A district court has the inherent power to enforce a settlement agreement entered into while litigation is pending before it. In re City of Equities Anaheim, Ltd., 22 F.3d 954, 957 (9th Cir. 1995); Callie v. Near, 829 F.2d 888, 890 (9th Cir. 1987). The court's equitable power to summarily enforce a settlement agreement derives from the nature of the relief sought. Cf. Adams v. Johns-Manville Corp., 876 F.2d 702, 709 (9th Cir. 1989) (noting that an “action for specific performance without a claim for damages is purely equitable”). A motion to enforce a settlement agreement is essentially an action to specifically enforce a contract. Id. (quoting Owens-Illinois, Inc. v. Lake Shore Land Co., 610 F.2d 1185, 1189 (3d Cir. 1979)). However, a district court may not exercise its equitable powers to summarily enforce a settlement “where material facts are in dispute.” In re City Equities Anaheim, 22 F.3d at 958.

         Federal courts apply state law contract principles in deciding a motion to enforce. Wilcox v. Arpaio, 753 F.3d 872, 876 (9th Cir. 2014). The Nevada Supreme Court has held that because a settlement agreement is a contract, its construction and enforcement is governed by principles of contract law. May v. Anderson, 121 Nev. 668, 672, 119 P.3d 1254, 1257 (2005). For a contract to be enforceable, basic contract principles require: and offer and acceptance, meeting of the minds, and consideration. Id. Preliminary negotiations do not constitute a binding contract unless the parties have agreed to all material terms. Id. A contract is not enforceable when material terms are lacking or are insufficiently certain and definite. Id. However, a contract may be formed when the parties have agreed to the material terms, even though the contract's exact language is not finalized until later. Id. A court may not compel compliance of a settlement agreement “when material terms remain uncertain. The court must be able to ascertain what is required of the respective parties.” Id. The terms of a release are material to any settlement agreement. Id. at 673-74, 119 P.3d at 1258. The Nevada Supreme Court has found that “release terms are not a mere formality, ” but “an important reason why a party enters into a settlement agreement.” Id.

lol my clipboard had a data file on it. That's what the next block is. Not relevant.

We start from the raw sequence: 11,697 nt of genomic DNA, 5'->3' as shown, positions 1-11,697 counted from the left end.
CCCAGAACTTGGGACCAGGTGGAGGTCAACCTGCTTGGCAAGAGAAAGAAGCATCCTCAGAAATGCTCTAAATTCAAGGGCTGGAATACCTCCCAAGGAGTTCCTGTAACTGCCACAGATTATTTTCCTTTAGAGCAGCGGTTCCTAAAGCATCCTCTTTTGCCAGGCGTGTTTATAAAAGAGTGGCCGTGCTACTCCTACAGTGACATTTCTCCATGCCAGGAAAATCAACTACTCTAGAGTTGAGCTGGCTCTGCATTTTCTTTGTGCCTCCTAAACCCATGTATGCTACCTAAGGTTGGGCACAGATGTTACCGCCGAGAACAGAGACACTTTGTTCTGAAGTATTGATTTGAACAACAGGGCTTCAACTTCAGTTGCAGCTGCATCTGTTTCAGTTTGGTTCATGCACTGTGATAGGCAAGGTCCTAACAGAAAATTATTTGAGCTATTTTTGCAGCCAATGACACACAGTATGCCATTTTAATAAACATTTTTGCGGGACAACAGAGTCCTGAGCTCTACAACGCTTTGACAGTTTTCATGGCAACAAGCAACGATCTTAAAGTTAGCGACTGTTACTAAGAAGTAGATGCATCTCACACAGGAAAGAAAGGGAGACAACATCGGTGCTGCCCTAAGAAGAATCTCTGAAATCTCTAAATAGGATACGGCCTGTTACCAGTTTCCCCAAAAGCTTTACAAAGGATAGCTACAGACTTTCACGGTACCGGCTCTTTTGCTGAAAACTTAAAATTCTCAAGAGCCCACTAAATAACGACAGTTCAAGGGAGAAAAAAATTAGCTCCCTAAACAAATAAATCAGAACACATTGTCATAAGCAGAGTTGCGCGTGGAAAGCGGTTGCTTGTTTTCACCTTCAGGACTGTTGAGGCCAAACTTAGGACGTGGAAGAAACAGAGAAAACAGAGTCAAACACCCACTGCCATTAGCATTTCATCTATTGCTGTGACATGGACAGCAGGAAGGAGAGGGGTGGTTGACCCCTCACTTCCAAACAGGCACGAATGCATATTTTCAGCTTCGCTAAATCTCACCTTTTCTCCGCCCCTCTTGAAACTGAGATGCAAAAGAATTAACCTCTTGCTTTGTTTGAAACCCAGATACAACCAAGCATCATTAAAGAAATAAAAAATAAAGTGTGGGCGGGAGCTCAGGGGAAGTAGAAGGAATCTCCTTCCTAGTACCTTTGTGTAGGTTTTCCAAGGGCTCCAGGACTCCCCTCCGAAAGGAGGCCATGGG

Here, there are no material facts in dispute. Counsel for the parties agree that a settlement was reached between the plaintiff Beverly Watkins, University Medical Center of Southern Nevada, and Clark County in the form attached to the motion as Exhibit “C”. UMC's governing board approved the settlement. The court has reviewed the settlement agreement. It contains standard terms and conditions for agreements of this nature. The terms are sufficiently certain and definite and outlines what is required of both sides. Counsel or plaintiff confirms that the plaintiff agreed to and authorized this settlement, but has refused to communicate with counsel for months, and declined to sign the agreement. The court will therefore grant the motion to enforce, direct that settlement proceeds be paid as requested, and recommend that this case be dismissed with prejudice. However, the court will deny the request for sanctions.

         Having reviewed and considered the matter, IT IS ORDERED that UMC's Motion to Enforce Settlement (ECF No. 39) is GRANTED in part and DENIED in part.

         1. The motion is granted to the extent that:

A. The terms of the settlement agreement in the form attached as Exhibit C shall be enforced; and
B. The payments required under the terms of the agreement shall be made payable to the plaintiff and her attorney's ...